Even small amounts of air pollution, below the legal limit, cut years off of your life, according to new research.

The study, published in the New England Journal of Medicine, assessed the effect of air pollution on 60 million Americans across the country, a majority of whom were 65 years and older. Researchers found a strong link between an early death and long-term exposure to two main pollutants in smog - ozone and fine particulate matter.

The findings also revealed that men, blacks, Asians, Latinos, and lower-income seniors were all at a higher risk of early death from fine particulate matter. According to the EPA, particulate matter comes from sources such as construction sites, unpaved roads, fields, smokestacks or fires. The matter comes in a range of sizes, but the small particles are what’s to blame for the haze that affects national parks and wilderness areas in the U.S.

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The analysis revealed that even in locations where air pollution levels meet the “safe” standards set forth by the U.S. Environmental Protection Agency (EPA), study subjects still experienced adverse effects.

“This study shows that although we think air quality in the United States is good enough to protect our citizens, in fact we need to lower pollution levels even further,” study author Joel Schwartz said in a statement.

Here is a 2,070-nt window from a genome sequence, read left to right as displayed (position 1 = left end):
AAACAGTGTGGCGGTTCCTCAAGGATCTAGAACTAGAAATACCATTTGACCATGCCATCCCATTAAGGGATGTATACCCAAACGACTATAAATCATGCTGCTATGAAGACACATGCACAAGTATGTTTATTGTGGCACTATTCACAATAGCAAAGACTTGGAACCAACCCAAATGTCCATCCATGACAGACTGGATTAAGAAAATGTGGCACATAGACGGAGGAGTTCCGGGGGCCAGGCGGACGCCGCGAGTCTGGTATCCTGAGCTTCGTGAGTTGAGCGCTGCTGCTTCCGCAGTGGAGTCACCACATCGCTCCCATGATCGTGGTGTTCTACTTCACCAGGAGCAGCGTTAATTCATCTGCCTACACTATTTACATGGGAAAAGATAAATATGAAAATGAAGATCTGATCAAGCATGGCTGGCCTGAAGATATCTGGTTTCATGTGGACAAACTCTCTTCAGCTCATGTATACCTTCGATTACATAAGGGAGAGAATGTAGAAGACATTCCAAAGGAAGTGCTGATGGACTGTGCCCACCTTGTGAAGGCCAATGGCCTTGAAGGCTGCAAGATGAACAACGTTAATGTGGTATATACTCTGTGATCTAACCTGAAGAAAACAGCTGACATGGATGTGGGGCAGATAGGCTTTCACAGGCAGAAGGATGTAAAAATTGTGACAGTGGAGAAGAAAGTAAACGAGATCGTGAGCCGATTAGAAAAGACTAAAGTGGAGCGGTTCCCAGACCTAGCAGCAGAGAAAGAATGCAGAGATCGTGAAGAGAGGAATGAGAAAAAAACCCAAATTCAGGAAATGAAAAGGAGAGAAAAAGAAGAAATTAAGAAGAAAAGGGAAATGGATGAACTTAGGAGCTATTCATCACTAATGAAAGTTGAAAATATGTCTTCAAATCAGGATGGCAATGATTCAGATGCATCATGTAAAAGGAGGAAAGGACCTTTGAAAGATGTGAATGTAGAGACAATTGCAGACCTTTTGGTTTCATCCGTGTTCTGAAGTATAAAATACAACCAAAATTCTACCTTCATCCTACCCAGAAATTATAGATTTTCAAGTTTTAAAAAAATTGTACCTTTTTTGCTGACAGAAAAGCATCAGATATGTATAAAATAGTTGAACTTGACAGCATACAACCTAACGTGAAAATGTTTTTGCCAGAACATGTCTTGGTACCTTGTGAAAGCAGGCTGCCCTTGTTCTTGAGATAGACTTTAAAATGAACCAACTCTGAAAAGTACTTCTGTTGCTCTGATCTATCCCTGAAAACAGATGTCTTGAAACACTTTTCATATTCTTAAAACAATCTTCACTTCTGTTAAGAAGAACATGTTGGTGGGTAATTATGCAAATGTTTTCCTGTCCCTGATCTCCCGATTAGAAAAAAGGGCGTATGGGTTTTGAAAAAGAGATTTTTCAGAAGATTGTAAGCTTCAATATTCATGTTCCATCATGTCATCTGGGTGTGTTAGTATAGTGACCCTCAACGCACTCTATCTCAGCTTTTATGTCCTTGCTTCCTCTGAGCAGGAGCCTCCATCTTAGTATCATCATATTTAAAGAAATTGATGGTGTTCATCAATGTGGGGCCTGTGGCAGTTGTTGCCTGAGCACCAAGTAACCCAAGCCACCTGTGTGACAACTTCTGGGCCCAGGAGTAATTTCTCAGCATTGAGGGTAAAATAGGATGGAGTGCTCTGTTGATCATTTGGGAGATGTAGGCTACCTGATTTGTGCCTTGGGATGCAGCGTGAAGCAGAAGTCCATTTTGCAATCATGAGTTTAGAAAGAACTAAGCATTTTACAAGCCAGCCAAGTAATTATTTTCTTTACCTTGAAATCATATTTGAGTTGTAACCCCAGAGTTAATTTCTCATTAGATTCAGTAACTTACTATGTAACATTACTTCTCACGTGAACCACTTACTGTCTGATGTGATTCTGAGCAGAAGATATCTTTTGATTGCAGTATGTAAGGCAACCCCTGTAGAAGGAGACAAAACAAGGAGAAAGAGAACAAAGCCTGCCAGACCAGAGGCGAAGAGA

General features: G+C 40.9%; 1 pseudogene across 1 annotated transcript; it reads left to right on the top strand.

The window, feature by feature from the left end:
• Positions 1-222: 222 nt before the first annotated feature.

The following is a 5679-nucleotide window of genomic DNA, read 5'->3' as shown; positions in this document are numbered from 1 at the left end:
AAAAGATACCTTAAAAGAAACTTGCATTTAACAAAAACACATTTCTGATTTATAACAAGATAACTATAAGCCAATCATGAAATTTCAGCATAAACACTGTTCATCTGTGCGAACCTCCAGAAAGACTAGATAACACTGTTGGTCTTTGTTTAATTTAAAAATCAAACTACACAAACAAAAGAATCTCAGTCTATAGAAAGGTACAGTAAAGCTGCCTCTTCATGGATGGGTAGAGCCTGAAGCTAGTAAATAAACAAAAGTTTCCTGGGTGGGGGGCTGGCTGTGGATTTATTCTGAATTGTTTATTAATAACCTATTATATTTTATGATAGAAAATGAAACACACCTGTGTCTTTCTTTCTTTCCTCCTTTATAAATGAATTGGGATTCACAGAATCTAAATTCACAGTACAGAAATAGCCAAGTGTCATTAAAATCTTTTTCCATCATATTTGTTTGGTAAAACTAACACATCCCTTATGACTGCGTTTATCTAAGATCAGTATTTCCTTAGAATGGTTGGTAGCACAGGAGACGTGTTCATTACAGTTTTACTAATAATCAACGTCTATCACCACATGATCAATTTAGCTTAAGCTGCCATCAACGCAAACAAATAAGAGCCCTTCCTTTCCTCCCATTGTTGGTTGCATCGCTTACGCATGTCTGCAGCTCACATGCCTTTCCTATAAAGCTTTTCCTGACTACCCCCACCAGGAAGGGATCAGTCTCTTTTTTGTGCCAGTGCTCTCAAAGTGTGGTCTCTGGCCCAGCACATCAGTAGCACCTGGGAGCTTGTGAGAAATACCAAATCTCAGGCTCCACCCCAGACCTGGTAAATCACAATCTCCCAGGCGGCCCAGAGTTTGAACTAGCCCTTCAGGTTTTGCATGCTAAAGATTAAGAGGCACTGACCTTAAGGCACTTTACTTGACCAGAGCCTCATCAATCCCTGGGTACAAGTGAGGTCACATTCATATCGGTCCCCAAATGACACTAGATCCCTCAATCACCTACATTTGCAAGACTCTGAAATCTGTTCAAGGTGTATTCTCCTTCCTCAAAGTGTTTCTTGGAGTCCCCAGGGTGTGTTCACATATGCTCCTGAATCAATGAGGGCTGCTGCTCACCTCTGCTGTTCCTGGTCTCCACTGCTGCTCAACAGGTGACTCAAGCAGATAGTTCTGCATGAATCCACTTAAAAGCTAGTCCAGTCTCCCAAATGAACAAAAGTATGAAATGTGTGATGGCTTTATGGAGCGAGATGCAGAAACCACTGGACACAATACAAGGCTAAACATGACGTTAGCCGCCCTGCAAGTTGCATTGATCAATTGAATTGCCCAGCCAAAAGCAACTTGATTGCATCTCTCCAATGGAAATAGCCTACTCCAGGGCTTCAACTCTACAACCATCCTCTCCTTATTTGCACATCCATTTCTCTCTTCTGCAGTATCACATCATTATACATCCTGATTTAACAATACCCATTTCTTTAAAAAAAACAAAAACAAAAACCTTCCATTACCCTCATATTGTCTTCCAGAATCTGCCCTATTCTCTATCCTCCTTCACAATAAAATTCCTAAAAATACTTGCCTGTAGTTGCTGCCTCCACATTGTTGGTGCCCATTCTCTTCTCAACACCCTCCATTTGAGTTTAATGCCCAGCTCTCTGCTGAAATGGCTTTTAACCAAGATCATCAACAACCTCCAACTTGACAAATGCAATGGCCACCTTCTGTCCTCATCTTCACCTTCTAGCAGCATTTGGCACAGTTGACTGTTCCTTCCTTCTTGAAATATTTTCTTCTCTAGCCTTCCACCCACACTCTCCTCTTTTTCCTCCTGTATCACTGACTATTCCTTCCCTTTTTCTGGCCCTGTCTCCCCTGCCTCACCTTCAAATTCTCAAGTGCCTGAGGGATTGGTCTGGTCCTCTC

Harvard University scientists examined ozone and fine particulate matter, both of which make up smog (heavy, dark fog filled with smoke and pollutants). Past research has linked ozone and fine particulate matter to serious health impacts including chronic bronchitis, asthma, and premature death; however, those studies were primarily done on small data sets, TIME points out. Additionally, past research has focused on populations in more urban, wealthy areas, but this study chose to focus on underrepresented groups.

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Recently the Trump Administration proposed defunding programs that address cleaning up our air as well as other EPA programs.

"Despite compelling data, the Trump administration is moving headlong in the opposite direction," researchers wrote in an editorial accompanying the study. "We must redouble our commitment to clean air. If such protections lapse, Americans will suffer."

Data has shown that millions of deaths every year are a result of air pollution exposure. In 2012 alone, 7 million people worldwide died as a result of exposure to polluted air, which is about 1 in 8 global deaths, according to the World Health Organization.

“The risks from air pollution are now far greater than previously thought or understood, particularly for heart disease and strokes,” Dr. Maria Neira, Director of WHO’s Department for Public Health, Environmental and Social Determinants of Health, said in a 2014 statement. “Few risks have a greater impact on global health today than air pollution; the evidence signals the need for concerted action to clean up the air we all breathe.”

See also: UNICEF: Air Pollution Kills 600,000 Small Children Every Year

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